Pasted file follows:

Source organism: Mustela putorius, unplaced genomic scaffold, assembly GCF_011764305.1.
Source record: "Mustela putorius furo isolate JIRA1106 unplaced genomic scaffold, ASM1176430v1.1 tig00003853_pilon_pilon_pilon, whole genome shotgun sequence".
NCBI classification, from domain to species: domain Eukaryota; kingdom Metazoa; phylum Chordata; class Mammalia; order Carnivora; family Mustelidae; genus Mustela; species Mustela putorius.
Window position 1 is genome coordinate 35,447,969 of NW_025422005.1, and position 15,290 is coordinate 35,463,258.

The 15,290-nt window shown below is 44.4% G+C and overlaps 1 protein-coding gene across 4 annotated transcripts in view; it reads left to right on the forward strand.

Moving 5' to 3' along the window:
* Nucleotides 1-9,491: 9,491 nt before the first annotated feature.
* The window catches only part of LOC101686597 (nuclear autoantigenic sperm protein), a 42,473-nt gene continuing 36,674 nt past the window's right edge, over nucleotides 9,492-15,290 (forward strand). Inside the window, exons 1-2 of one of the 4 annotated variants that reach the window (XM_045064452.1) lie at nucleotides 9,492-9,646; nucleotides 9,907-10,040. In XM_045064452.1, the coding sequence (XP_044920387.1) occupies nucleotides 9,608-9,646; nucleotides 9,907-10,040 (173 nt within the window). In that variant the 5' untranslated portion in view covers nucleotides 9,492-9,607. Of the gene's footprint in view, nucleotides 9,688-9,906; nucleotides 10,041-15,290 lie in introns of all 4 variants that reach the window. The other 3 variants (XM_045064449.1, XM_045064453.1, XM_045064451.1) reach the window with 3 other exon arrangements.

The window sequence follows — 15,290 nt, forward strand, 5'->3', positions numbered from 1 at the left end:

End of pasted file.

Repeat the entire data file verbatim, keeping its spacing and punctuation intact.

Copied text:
Source organism: Mustela putorius, unplaced genomic scaffold, assembly GCF_011764305.1.
Source record: "Mustela putorius furo isolate JIRA1106 unplaced genomic scaffold, ASM1176430v1.1 tig00003853_pilon_pilon_pilon, whole genome shotgun sequence".
NCBI classification, from domain to species: domain Eukaryota; kingdom Metazoa; phylum Chordata; class Mammalia; order Carnivora; family Mustelidae; genus Mustela; species Mustela putorius.
Window position 1 is genome coordinate 35,447,969 of NW_025422005.1, and position 15,290 is coordinate 35,463,258.

The 15,290-nt window shown below is 44.4% G+C and overlaps 1 protein-coding gene across 4 annotated transcripts in view; it reads left to right on the forward strand.

Moving 5' to 3' along the window:
* Nucleotides 1-9,491: 9,491 nt before the first annotated feature.
* The window catches only part of LOC101686597 (nuclear autoantigenic sperm protein), a 42,473-nt gene continuing 36,674 nt past the window's right edge, over nucleotides 9,492-15,290 (forward strand). Inside the window, exons 1-2 of one of the 4 annotated variants that reach the window (XM_045064452.1) lie at nucleotides 9,492-9,646; nucleotides 9,907-10,040. In XM_045064452.1, the coding sequence (XP_044920387.1) occupies nucleotides 9,608-9,646; nucleotides 9,907-10,040 (173 nt within the window). In that variant the 5' untranslated portion in view covers nucleotides 9,492-9,607. Of the gene's footprint in view, nucleotides 9,688-9,906; nucleotides 10,041-15,290 lie in introns of all 4 variants that reach the window. The other 3 variants (XM_045064449.1, XM_045064453.1, XM_045064451.1) reach the window with 3 other exon arrangements.

The window sequence follows — 15,290 nt, forward strand, 5'->3', positions numbered from 1 at the left end: